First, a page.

It’s like expecting to walk away from your first conference with a book deal; it’s not very realistic. You may come away with fantastic ideas on how to improve your manuscript, and you may make some wonderful industry connections – which are both valuable, even crucial to success. And who knows? You may even come away with a green light to submit your improved manuscript to a closed house or agency. All great reasons to go to a conference.
But so is the opportunity to hear from seasoned writers.
Some of the most motivational, inspiring talks I’ve ever heard have been from writers. I’ve learned more about craft and why I want to be a writer and how I can never stop being a writer and why I should pursue the stories of my heart from hearing other writers speak than from any how-to book I’ve ever read. I love going to author events whenever I can. I always come away rejuvenated and ready to work.
So now that you know how wonderful author events can be, how can you get the most out of these opportunities? And where can you find them?
Familiarize yourself with the author’s work ahead of time. That doesn’t mean you have to read everything they’ve ever written, but at least read something so you have a feel for their voice. It’s like coming to class prepared. You get more out of the lecture if you’ve done the reading. You can also ask better questions during Q&A (or have something intelligent to talk about while getting your book signed).
Invite a friend or two. You’d be surprised how many of these events aren’t necessarily well-publicized. Especially library events. I went to one author event with only about twenty people in attendance. This author had just been interviewed on NPR the week before. Unbelievable. His talk was outstanding. I wish I’d thought to bring a friend. Now I know to spread the news and take a friend with me.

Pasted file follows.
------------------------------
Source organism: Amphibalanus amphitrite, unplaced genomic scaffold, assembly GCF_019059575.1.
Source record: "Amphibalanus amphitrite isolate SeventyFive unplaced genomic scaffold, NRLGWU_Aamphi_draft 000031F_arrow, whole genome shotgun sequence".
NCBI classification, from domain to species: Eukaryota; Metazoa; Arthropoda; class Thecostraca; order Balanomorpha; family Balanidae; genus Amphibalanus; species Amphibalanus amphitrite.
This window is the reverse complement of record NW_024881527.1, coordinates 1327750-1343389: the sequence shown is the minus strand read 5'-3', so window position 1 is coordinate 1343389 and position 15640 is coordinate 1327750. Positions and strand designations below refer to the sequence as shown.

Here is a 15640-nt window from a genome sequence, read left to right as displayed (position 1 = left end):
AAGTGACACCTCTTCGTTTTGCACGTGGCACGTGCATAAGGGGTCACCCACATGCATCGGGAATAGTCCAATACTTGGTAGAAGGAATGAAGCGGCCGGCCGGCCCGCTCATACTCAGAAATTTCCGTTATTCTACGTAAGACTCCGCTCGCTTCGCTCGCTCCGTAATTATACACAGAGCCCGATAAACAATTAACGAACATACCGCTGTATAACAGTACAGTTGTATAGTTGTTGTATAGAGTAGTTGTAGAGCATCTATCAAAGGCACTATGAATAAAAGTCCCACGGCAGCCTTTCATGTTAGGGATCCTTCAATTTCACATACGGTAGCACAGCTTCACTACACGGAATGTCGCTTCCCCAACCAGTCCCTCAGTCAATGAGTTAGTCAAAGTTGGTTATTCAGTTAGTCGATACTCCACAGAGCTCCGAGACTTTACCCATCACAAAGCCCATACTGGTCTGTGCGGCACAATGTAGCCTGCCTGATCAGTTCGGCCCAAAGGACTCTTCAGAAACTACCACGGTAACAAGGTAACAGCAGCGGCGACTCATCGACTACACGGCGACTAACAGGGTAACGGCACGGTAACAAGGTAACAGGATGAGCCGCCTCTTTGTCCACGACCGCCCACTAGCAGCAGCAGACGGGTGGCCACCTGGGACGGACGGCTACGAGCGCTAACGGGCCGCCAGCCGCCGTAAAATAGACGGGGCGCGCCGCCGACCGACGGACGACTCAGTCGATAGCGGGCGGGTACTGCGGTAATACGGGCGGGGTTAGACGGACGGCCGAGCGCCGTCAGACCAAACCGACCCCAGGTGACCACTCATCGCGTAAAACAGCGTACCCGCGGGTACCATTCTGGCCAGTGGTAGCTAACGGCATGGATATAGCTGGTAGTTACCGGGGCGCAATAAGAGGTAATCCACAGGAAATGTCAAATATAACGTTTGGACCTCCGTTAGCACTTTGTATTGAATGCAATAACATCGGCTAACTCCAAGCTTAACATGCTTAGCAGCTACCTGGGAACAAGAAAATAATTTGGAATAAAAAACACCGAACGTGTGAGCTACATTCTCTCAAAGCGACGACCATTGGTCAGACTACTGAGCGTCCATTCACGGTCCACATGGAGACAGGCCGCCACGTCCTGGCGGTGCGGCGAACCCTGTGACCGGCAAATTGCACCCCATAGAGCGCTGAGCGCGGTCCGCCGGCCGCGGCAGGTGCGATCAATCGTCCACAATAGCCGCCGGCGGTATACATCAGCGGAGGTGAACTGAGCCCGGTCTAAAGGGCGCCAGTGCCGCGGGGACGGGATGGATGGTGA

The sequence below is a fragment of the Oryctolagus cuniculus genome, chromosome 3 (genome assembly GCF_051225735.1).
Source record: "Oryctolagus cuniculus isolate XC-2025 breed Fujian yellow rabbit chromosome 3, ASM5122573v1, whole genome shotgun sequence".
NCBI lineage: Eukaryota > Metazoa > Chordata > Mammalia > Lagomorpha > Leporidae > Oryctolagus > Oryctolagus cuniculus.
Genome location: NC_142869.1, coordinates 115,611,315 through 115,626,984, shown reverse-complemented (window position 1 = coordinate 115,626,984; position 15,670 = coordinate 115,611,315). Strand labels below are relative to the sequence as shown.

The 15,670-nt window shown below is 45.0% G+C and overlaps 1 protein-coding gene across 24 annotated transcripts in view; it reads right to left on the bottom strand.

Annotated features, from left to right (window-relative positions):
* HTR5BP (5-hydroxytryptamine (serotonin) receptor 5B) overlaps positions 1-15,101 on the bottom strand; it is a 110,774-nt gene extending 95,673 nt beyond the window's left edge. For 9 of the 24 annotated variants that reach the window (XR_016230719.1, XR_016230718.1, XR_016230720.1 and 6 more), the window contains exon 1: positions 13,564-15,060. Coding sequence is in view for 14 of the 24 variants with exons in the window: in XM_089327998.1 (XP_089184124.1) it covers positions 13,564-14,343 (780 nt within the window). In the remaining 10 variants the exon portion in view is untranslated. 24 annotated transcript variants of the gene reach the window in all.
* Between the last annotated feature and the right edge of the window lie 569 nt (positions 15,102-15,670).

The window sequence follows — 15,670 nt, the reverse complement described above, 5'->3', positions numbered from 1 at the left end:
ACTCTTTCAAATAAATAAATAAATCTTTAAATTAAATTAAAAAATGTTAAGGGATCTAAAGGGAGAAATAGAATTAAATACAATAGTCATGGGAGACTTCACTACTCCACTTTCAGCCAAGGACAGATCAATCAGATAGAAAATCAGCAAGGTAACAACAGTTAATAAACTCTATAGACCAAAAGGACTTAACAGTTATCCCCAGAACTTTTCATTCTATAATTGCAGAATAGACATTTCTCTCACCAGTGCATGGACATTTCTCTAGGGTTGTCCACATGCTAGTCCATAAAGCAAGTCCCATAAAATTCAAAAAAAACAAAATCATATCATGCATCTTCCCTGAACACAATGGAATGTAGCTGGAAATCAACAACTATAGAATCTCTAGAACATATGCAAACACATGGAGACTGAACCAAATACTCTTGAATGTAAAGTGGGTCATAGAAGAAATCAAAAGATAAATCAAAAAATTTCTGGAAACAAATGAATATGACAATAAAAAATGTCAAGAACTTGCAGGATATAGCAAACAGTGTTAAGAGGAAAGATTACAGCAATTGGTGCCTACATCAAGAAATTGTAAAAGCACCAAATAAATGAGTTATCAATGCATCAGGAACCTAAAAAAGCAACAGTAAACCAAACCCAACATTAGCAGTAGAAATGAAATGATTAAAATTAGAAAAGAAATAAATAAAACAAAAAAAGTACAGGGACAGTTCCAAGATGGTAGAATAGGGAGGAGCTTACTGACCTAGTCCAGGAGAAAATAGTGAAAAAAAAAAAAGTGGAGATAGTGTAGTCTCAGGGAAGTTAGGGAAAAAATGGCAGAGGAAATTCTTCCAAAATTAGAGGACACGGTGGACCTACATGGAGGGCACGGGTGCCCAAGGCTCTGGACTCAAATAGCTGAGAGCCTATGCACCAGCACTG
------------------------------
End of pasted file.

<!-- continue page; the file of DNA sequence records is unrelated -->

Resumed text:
(You might even think about taking your child.It can be an invaluable experience – and talk about creating a love of reading! I’ve had the pleasure of taking my daughter to meet some of her favorite authors, and I know that’s made a huge impact on her. She could barely speak when she met her first author – Ally Carter, I think. But by the time she met Kate di Camillo, she was an old pro. She got to hear Kate talk about how she created the main character in THE TALE OF DESPEREAUX and when they brought out the microphone for the kids to ask questions, my daughter stepped right up and asked her how she came up with the idea of chiaroscuro. Kate smiled at her, complimented her creative attire, and answered her question in great detail. That kind of experience is unforgettable.)
Take notes! As I said, you can always learn something. If your memory is anything like mine, you will be glad you wrote it all down, instead of relying on your faulty brain.
Don’t be afraid to ask questions. Many times, the author leaves space in their talk for a Q&A session. This is why you do your research beforehand, so you can ask an intelligent question. So be brave and throw that hand up! I’ve seen many Q&A times go unused when I knew people really wanted to ask questions. When they were able to ask questions later in a smaller setting, they couldn’t stop asking questions. So, just in case you don’t get that second opportunity, engage with the author during the Q&A and ask away. That’s part of the reason they are there.
Check with your local libraries and universities. Many bring in authors throughout the year to speak. Some of these events may even be free to the public or have a nominal fee.
Follow local event planning organizations. Tulsa has a great organization called Booksmart Tulsa that “offers top notch literary events” at a wide variety of venues. They’ve held events for Audrey Niffenegger, Chuck Palahniuk, and Ransom Riggs. And soon they’ll be holding the book release for our very own Jennifer Latham.
Follow your favorite authorson social mediaor subscribe to their newsletters. That way you’ll know when they’ll be appearing near you.
As many of you in the OKC area may know we just had author Jay Asher come through. I had to miss him, unfortunately, but many of my fellow SCBWI friends were able to be there and had a great time including Regina Garvie, who wrote a fantastic post about meeting him, here.
One author visit I WON’T be missing is Neil Gaiman’s. He’ll be in Tulsa on March 10th at the Tulsa PAC. For more information about this event or to purchase tickets, click here.
So how about you?
Have you met any of your favorite authors? What was your experience like? How do you prepare for an author event? And how do you find out about author events in your area?
Rachel joined Prospect in 2007 to become an agent after she’d spent eight years editing children’s books for HarperCollins. She is looking for middle grade and YA novels, as well as the next big picture book illustrator. Learn more about Rachel from her agency bio here. Follow Agency Twitter account here. Follow Rachel’s personal Twitter account here.
Julie is an Associate Editor with Charlesbridge who mainly works with middle grade and picture books, both fiction and non-fiction. Follow Julie Bliven on Twitter here.